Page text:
Friday, December 22, 2017
This is the eighteenth in a series of posts on the "51-To-Life" Project. In Tennessee, if a juvenile is convicted of first-degree murder, there are two sentencing options: (1) life without the possibility of parole; or (2) life with the possibility of parole, with that possibility only existing after the juvenile has been incarcerated for 51 years. In this post, I will explain why Kentucky treats juvenile homicide offenders better than Tennessee.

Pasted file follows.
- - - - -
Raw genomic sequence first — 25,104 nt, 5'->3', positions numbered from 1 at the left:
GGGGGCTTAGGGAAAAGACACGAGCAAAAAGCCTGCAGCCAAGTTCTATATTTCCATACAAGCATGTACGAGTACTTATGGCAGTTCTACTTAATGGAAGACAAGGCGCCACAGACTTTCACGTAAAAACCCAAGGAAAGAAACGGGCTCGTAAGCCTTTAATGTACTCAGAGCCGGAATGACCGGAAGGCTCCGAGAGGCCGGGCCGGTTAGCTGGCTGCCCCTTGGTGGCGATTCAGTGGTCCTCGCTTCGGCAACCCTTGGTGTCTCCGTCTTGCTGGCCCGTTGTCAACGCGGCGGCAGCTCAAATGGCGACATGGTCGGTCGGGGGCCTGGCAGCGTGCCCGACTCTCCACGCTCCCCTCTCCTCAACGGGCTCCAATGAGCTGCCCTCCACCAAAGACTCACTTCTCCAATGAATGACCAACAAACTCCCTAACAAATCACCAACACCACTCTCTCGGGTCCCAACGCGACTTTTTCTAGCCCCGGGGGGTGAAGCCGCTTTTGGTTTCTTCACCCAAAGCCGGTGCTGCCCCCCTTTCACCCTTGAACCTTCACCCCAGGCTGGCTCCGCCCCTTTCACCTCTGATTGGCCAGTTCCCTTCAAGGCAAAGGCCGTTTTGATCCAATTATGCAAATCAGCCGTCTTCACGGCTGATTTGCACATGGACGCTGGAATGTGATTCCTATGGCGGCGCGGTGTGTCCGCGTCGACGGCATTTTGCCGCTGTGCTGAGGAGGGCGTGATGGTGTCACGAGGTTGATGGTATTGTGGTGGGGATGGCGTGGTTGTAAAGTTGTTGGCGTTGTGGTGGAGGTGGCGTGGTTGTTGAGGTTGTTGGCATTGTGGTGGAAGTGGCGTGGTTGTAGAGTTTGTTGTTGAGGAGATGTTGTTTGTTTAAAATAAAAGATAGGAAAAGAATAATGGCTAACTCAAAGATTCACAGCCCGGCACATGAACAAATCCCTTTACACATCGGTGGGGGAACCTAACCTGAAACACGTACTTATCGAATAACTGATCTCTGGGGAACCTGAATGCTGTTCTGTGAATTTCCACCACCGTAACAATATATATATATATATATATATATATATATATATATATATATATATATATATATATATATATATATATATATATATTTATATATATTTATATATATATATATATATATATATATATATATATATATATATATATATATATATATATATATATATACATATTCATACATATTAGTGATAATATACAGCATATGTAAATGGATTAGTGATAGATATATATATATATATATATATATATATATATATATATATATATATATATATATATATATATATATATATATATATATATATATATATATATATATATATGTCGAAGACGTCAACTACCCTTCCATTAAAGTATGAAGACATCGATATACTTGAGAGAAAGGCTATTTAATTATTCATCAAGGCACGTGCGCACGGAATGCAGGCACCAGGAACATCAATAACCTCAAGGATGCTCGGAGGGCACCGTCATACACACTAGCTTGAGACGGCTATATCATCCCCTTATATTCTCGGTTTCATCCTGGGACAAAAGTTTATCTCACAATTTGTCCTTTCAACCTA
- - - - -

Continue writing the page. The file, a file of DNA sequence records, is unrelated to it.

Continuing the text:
Section 640.040(1) of the Kentucky Revised Statutes states in relevant part that
A youthful offender convicted of a capital offense regardless of age may be sentenced to a term of imprisonment appropriate for one who has committed a Class A felony and may be sentenced to life imprisonment without benefit of parole for twenty-five (25) years.
Therefore, Kentucky does not allow for a sentence of life without parole for a juvenile homicide offender. As a result, Kentucky treats juvenile homicide offenders better than Tennessee.